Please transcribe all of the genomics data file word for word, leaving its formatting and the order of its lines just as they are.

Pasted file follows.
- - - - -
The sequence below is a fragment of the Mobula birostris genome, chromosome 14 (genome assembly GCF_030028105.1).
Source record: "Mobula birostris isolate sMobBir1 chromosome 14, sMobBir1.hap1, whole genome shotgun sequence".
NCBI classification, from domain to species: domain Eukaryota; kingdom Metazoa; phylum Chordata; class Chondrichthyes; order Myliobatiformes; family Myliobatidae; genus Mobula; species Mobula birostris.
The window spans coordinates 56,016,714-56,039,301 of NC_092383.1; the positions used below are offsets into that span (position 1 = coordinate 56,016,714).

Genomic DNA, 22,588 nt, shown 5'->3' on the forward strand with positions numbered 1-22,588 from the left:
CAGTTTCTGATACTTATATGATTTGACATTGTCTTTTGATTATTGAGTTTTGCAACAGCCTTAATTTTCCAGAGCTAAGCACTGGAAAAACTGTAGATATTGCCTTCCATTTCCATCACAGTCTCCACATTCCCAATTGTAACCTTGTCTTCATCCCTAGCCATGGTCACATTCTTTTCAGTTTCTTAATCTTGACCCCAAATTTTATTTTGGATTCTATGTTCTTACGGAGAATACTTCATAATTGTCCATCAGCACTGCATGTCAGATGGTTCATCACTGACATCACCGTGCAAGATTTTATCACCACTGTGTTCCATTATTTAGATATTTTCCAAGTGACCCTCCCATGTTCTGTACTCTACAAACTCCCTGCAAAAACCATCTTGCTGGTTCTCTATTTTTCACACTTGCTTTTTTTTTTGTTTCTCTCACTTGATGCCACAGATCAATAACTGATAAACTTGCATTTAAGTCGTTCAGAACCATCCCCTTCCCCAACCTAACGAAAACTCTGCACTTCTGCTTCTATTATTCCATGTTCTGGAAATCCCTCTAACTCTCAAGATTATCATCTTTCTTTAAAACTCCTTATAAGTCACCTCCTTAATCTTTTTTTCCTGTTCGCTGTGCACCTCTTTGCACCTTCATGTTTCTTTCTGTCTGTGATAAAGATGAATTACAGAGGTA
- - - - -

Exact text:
The sequence below is a fragment of the Mobula birostris genome, chromosome 14 (genome assembly GCF_030028105.1).
Source record: "Mobula birostris isolate sMobBir1 chromosome 14, sMobBir1.hap1, whole genome shotgun sequence".
NCBI classification, from domain to species: domain Eukaryota; kingdom Metazoa; phylum Chordata; class Chondrichthyes; order Myliobatiformes; family Myliobatidae; genus Mobula; species Mobula birostris.
The window spans coordinates 56,016,714-56,039,301 of NC_092383.1; the positions used below are offsets into that span (position 1 = coordinate 56,016,714).

Genomic DNA, 22,588 nt, shown 5'->3' on the forward strand with positions numbered 1-22,588 from the left:
CAGTTTCTGATACTTATATGATTTGACATTGTCTTTTGATTATTGAGTTTTGCAACAGCCTTAATTTTCCAGAGCTAAGCACTGGAAAAACTGTAGATATTGCCTTCCATTTCCATCACAGTCTCCACATTCCCAATTGTAACCTTGTCTTCATCCCTAGCCATGGTCACATTCTTTTCAGTTTCTTAATCTTGACCCCAAATTTTATTTTGGATTCTATGTTCTTACGGAGAATACTTCATAATTGTCCATCAGCACTGCATGTCAGATGGTTCATCACTGACATCACCGTGCAAGATTTTATCACCACTGTGTTCCATTATTTAGATATTTTCCAAGTGACCCTCCCATGTTCTGTACTCTACAAACTCCCTGCAAAAACCATCTTGCTGGTTCTCTATTTTTCACACTTGCTTTTTTTTTTGTTTCTCTCACTTGATGCCACAGATCAATAACTGATAAACTTGCATTTAAGTCGTTCAGAACCATCCCCTTCCCCAACCTAACGAAAACTCTGCACTTCTGCTTCTATTATTCCATGTTCTGGAAATCCCTCTAACTCTCAAGATTATCATCTTTCTTTAAAACTCCTTATAAGTCACCTCCTTAATCTTTTTTTCCTGTTCGCTGTGCACCTCTTTGCACCTTCATGTTTCTTTCTGTCTGTGATAAAGATGAATTACAGAGGTA